So this weekend saw some actual bare-metal work.
It has been a LONG time since I've had to do any engine programing 'save for at my day-job' so I was kind of excited.
So I made a copy of the Flare 3.0 engine (same engine that Morning's Wrath is made with), And ploped it down into a new directory.
I had been fussing over the name of this engine for a while, finally I settled on somthing simple.
The S3 Engine
With S3 being Story Scripting System
That seems to sum up my visions for this engine pretty good, here are the engine's goals.
So with all this in mind I knew there were a few things I wanted to do to the Flare Engine to get it ready to become the S3 Engine
1. Home Rolled? Hit the Road.
Flare uses a plethora of Home-Rolled container classes, these will be replaced with STL equivilents.
Flare ALSO uses a home-rolled XML parser document object, I have replaced this with TinyXML and so far I am pleased.
3. API Indipendant == Headache
Flare has a system of API adaption that allows it to work with 'any' potential API if an adapter DLL is crafted for it. This system really did us no good in the past and was a pain in the ass to build and maintain.
This time around we will be using Direct3D8 (with png image files), DirectInput and DirectAudio8 (with ogg files), directly (no pun intended =D)
if it is discovered that we need platform indipendance, a platform indipendant engine version can be produced and used with the same data (data driven, remember =D)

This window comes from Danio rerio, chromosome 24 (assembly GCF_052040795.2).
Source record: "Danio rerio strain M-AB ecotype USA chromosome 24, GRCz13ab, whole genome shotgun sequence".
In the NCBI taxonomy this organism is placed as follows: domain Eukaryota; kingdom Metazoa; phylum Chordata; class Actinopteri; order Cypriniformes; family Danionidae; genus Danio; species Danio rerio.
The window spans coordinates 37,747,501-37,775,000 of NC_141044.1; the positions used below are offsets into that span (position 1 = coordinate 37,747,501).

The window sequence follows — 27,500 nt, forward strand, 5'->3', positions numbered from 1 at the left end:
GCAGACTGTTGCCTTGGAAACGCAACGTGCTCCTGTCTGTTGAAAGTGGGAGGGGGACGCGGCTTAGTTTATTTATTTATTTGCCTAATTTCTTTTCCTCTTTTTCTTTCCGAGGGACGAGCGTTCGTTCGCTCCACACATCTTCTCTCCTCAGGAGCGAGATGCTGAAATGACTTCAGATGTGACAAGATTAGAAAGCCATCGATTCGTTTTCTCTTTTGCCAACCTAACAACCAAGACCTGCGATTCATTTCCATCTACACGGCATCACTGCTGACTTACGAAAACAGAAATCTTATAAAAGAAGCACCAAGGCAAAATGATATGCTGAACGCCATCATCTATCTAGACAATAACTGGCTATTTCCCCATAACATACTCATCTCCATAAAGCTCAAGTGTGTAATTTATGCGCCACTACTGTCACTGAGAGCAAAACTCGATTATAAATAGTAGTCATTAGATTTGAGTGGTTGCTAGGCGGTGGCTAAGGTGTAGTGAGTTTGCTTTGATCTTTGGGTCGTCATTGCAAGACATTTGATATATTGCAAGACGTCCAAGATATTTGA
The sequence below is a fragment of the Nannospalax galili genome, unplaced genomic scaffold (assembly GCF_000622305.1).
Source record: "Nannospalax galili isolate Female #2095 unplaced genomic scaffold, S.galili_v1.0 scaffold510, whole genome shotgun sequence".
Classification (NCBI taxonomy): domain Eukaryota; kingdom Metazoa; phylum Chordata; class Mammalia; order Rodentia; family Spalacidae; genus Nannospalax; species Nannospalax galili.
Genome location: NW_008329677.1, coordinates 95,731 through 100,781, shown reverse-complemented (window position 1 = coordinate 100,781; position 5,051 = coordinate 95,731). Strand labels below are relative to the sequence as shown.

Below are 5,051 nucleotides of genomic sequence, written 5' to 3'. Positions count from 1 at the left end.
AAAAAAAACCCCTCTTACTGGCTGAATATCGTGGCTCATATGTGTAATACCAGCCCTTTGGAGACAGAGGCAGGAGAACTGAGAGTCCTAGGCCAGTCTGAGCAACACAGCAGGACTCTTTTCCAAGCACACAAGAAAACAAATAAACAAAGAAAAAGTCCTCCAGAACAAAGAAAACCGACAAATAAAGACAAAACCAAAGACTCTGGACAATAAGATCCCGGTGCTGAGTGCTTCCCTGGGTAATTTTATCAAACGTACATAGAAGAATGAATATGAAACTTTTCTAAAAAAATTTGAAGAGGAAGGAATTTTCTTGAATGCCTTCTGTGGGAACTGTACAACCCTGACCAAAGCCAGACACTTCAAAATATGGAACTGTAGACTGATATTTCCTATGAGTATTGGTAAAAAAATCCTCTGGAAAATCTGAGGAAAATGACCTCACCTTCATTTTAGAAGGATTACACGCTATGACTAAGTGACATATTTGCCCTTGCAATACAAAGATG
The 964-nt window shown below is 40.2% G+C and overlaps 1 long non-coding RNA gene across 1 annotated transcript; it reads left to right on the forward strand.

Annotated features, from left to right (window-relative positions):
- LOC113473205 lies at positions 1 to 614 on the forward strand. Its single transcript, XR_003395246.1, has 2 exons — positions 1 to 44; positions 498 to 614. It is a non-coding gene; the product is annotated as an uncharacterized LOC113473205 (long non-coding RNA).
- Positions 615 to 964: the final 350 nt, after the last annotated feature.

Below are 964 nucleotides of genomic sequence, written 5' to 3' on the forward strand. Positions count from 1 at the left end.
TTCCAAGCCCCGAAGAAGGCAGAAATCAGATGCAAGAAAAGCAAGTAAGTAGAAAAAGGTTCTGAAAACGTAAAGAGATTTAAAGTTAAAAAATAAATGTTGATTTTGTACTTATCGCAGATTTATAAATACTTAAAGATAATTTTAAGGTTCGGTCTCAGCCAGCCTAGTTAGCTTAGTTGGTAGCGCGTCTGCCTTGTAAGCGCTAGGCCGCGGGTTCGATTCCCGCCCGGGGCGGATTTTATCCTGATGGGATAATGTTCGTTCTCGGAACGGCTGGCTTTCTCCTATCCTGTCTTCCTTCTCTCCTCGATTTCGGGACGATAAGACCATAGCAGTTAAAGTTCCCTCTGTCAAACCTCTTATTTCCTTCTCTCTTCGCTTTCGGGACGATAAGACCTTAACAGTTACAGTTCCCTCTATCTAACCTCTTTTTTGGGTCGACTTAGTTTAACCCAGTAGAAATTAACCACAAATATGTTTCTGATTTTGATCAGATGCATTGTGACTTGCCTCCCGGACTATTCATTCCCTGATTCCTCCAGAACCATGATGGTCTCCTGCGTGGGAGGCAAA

4. Model View Controller
To keep game-state in one place I have implemented a Model/View/Controller type pattern for the engine. With this, saving a game will be as simple as game->save(); and starting a new game as simple as Engine::newGame(new Game());
5. Time-Event Clock core
Flare3 is currently implemented for Time-Based motion and animation, with velocities expressed as Pixels-Per-Second and Frames-Per-Second.
An addition to this is a Real-Time (but scalable) Event Clock, under normal circumstances, each game loop measures the time it took and applies this time to the clock, the clock state is examined and events are fired off accordingly.
There is also an abilitiy to 'scale' time progression, with this you can slow down the game or speed up the game. The scaling is done at the root of time progression as a modification of 'milliseconds passed' so everything that makes use of the time system (everything =D) is affected by this.
While we are unlikely to use this feature a lot, it will be exposed through the scriptable api, and it's values will be serialized with the game-state.
The uses can work for slow-motion (coupled with dark lighting and other effects could make for a dream scene?), or fast-motion (could be used to create intensity (move-fast think-fast))
Another system is the ability to 'set' named alarms,
these will end up calling script functions, in this case, after 4 seconds it would raise:
in the script of the respective object for which the alarm was set.
6. New rendering core
I am currently working on rebuilding the graphics core for the engine (no longer in an adapter dll), I am also working to make it usable on even lower hardware (currently testing on a voodoo3)
I have been speaking with the brilliant minds on Afternet #graphicsdev (reltham, superpig, promit, sages), and they have been advising me on proper implementation for optimal results.
That is all for now, work will continue on implementation of the graphics core and then move on to scripting system implemenation.
The renovation is off with a bang!
Wish me luck =D